A low-grade glioma in the cerebellum or a ventricle initially produces vague symptoms such as nausea and headaches. Due to the increased pressure in the brain, symptoms such as vomiting, crossed eyes, double vision, impaired motor skills and balance problems occur at a later point in time. A tumor in the brainstem causes a strange feeling in the arms or legs, difficulty swallowing and speaking, difficulty writing and difficulty regulating body temperature. A tumor in the cerebrum can cause epilepsy or hormone disorders.
How are low-grade gliomas diagnosed?
Children with low-grade glioma are treated according to a protocol drawn up by national and international experts. Treatment can consist of surgery, chemotherapy, targeted therapy and/or radiotherapy. Most children undergo surgery first. If the glioma can be removed completely, your child will receive no further treatment, but will be checked regularly. In many instances, if none or only some of the low-grade glioma can be removed, a wait-and-see approach can be taken. This often applies to a tumor of the optic nerve(s) and/or neurofibromatosis. Your child is then closely monitored, undergoes regular MRI scans and gets regular eye check-ups. The brain tumor working group, comprising all the specialists involved, carefully considers what is best for your child: wait and see or more treatment. If follow-up treatment is required, it is usually chemotherapy.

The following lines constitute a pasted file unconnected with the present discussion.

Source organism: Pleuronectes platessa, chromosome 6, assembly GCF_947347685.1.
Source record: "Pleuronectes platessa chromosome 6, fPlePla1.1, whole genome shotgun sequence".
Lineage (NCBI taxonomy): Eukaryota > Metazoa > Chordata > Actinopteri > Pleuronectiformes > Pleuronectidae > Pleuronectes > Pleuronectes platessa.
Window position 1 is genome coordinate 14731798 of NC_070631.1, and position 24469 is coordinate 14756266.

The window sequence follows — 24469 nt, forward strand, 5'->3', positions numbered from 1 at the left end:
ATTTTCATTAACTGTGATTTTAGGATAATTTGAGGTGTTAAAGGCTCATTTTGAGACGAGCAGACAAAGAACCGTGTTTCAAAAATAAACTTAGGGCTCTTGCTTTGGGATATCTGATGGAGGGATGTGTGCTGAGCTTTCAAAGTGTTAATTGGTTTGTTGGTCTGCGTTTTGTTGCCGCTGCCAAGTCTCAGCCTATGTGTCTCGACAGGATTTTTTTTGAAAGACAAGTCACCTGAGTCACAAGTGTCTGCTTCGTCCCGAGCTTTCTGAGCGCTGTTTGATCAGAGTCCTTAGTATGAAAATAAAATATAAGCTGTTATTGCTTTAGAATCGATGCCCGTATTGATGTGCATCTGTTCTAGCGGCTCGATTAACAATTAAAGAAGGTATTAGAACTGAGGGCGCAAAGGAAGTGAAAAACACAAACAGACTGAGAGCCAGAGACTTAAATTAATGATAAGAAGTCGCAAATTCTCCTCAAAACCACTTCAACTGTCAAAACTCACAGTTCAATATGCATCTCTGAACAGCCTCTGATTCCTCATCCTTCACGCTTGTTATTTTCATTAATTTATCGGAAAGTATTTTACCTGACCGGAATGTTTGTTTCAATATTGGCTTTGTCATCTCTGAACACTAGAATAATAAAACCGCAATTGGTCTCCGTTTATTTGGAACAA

Chance of recovery
Children with a low-grade glioma stand a 90% chance of recovery, if the tumor can be completely removed. Some children are left with a tumor remnant. If this remnant starts to grow or if the tumor recurs or spreads, the chance of recovery is 50–80%. Don't be influenced too much by statistics. Every child and every situation is unique.
Children and adolescents with a low-grade glioma are treated in the neuro-oncology department.